Simultaneous Detection of Clinically Relevant Mutations and Amplifications for Routine Cancer Pathology

Marlous Hoogstraat, John W. J. Hinrichs, Nicolle J. M. Besselink, Joyce H. Radersma-van Loon, Carmen M. A. de Voijs, Ton Peeters, Isaac J. Nijman, Roel A. de Weger, Emile E. Voest, Stefan M. Willems, Edwin Cuppen*, Marco J. Koudijs

*Corresponding author for this work

Research output: Contribution to journalArticleAcademicpeer-review


In routine cancer molecular pathology, various independent experiments are required to determine mutation and amplification status of clinically relevant genes. Most of these tests are designed to identify a limited number of genetic aberrations, most likely in a given tumor type. We present a modified version of a multiplexed PCR and IonTorrent-based sequencing approach that can replace a large number of existing assays. The test allows for the simultaneous detection of point mutations and gene amplifications in 40 genes, including known hotspot regions in oncogenes (KRAS, BRAF), inactivating mutations in tumor suppressors (TP53, PTEN), and oncogene amplifications (ERBB2, EGFR). All point mutations were confirmed using certified diagnostic assays, and a sensitivity and specificity of 100% (95% CI, 0.875-1.0) and 99% (95% CI, 0.960-0.999), respectively, were determined for amplifications in FFPE material. Implementation of a single assay to effectively detect mutations and amplifications in clinically relevant genes not only improves the efficiency of the workflow within diagnostic Laboratories but also increases the chance of detecting (rare) actionable variants for a given tumor type that are typically missed in routine pathology. The ability to obtain comprehensive and rapid mutational overviews is key for improving the efficiency of cancer patient care through tailoring treatments based on the genetic characteristics of individual-tumors.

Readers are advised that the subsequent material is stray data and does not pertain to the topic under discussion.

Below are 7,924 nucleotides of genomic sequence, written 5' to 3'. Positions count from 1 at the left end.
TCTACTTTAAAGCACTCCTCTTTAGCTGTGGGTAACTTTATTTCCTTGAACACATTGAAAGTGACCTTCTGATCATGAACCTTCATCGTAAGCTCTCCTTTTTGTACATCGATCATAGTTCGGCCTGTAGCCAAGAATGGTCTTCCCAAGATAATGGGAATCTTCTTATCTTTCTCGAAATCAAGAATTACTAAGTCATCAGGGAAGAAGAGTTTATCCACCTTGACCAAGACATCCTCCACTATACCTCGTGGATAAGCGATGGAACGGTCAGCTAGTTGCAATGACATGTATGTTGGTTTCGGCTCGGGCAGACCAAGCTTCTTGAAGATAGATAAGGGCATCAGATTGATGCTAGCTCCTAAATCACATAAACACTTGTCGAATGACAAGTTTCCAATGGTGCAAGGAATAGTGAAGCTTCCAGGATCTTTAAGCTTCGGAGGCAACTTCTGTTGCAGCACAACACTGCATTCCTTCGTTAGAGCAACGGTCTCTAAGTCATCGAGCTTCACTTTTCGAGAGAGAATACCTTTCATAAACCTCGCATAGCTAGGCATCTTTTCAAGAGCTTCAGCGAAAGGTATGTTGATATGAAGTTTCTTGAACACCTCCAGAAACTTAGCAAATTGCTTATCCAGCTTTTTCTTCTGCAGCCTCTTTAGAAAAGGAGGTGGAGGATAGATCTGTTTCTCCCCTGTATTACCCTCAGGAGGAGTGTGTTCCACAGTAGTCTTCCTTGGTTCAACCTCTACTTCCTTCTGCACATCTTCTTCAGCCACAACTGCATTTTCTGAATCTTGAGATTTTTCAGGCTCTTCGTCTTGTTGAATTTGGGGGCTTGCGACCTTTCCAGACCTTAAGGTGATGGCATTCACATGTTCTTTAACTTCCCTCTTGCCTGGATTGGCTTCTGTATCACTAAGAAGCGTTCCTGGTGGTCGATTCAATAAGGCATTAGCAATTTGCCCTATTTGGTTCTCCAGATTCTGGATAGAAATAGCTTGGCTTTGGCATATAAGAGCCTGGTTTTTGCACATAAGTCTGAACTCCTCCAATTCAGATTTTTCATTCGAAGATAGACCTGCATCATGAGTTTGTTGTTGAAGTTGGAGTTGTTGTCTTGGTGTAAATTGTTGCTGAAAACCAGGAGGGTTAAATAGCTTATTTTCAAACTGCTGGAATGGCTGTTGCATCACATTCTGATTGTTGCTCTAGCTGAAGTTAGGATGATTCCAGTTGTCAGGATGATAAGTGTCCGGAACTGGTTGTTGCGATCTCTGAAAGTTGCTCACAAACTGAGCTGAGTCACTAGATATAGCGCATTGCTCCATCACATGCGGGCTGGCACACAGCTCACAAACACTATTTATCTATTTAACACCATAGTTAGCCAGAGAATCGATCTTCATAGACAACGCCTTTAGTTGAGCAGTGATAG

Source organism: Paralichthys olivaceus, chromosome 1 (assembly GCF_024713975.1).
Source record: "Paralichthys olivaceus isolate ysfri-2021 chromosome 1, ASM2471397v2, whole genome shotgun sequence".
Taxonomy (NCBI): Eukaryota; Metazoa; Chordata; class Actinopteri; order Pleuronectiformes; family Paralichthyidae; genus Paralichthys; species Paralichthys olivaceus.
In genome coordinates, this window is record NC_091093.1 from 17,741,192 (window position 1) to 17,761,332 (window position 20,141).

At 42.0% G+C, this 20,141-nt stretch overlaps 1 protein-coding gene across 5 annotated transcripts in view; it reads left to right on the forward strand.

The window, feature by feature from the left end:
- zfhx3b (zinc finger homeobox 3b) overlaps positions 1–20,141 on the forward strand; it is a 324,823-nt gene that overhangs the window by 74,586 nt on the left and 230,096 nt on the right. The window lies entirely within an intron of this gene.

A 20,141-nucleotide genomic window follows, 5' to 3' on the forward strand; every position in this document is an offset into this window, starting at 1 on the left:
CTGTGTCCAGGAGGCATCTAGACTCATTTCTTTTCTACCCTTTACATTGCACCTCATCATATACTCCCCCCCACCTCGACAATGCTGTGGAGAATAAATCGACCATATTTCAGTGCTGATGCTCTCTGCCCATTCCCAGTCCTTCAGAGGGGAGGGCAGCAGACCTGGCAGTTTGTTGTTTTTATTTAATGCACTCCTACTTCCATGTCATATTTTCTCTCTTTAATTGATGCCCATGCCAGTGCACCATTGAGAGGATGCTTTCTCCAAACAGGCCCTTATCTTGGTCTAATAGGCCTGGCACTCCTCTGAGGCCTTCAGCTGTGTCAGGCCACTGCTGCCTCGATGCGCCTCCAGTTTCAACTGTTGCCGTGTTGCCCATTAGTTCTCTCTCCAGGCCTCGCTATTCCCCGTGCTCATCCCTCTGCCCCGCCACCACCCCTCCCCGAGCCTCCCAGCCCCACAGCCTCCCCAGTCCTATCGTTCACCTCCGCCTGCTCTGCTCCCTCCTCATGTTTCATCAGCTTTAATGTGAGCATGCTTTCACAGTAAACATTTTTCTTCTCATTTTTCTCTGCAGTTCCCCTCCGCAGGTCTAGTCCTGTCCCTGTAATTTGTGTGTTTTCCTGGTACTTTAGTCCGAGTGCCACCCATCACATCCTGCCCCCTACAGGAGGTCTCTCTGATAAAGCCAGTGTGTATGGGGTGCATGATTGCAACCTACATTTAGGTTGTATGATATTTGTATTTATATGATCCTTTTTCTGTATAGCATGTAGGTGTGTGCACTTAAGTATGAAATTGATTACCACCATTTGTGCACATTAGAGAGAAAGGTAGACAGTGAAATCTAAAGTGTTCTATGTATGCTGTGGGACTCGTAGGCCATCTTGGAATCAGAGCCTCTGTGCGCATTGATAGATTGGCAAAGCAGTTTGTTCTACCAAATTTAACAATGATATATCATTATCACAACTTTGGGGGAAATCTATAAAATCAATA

Original languageEnglish
Pages (from-to)10-18
Number of pages9
JournalJournal of Molecular Diagnostics
Issue number1
Publication statusPublished - Jan 2015


  • Formaldehyde
  • Gene Amplification
  • Gene Expression
  • High-Throughput Nucleotide Sequencing
  • Humans
  • In Situ Hybridization, Fluorescence
  • Multiplex Polymerase Chain Reaction
  • Neoplasm Proteins
  • Neoplasms
  • Paraffin
  • Paraffin Embedding
  • Point Mutation
  • Precision Medicine
  • Sensitivity and Specificity
  • Tissue Fixation
  • Journal Article
  • Research Support, Non-U.S. Gov't


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